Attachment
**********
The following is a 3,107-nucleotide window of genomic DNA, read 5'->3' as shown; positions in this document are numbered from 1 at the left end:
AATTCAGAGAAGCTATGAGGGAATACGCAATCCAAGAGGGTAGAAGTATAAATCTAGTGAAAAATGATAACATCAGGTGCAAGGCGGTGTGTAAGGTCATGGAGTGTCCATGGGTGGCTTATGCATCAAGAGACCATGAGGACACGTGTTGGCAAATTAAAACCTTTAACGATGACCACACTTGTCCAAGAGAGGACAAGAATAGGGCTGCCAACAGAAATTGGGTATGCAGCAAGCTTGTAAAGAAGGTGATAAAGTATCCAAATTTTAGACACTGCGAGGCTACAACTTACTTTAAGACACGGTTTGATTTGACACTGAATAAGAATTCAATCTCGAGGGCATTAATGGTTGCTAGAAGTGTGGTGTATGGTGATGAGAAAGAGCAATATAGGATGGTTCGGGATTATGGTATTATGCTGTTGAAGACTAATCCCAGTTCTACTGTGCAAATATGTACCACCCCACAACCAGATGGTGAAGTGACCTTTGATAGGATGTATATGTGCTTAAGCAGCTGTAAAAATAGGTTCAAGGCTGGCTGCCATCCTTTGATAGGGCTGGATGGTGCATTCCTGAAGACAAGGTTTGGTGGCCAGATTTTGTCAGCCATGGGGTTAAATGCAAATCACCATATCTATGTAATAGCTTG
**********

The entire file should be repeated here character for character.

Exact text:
The following is a 3,107-nucleotide window of genomic DNA, read 5'->3' as shown; positions in this document are numbered from 1 at the left end:
AATTCAGAGAAGCTATGAGGGAATACGCAATCCAAGAGGGTAGAAGTATAAATCTAGTGAAAAATGATAACATCAGGTGCAAGGCGGTGTGTAAGGTCATGGAGTGTCCATGGGTGGCTTATGCATCAAGAGACCATGAGGACACGTGTTGGCAAATTAAAACCTTTAACGATGACCACACTTGTCCAAGAGAGGACAAGAATAGGGCTGCCAACAGAAATTGGGTATGCAGCAAGCTTGTAAAGAAGGTGATAAAGTATCCAAATTTTAGACACTGCGAGGCTACAACTTACTTTAAGACACGGTTTGATTTGACACTGAATAAGAATTCAATCTCGAGGGCATTAATGGTTGCTAGAAGTGTGGTGTATGGTGATGAGAAAGAGCAATATAGGATGGTTCGGGATTATGGTATTATGCTGTTGAAGACTAATCCCAGTTCTACTGTGCAAATATGTACCACCCCACAACCAGATGGTGAAGTGACCTTTGATAGGATGTATATGTGCTTAAGCAGCTGTAAAAATAGGTTCAAGGCTGGCTGCCATCCTTTGATAGGGCTGGATGGTGCATTCCTGAAGACAAGGTTTGGTGGCCAGATTTTGTCAGCCATGGGGTTAAATGCAAATCACCATATCTATGTAATAGCTTG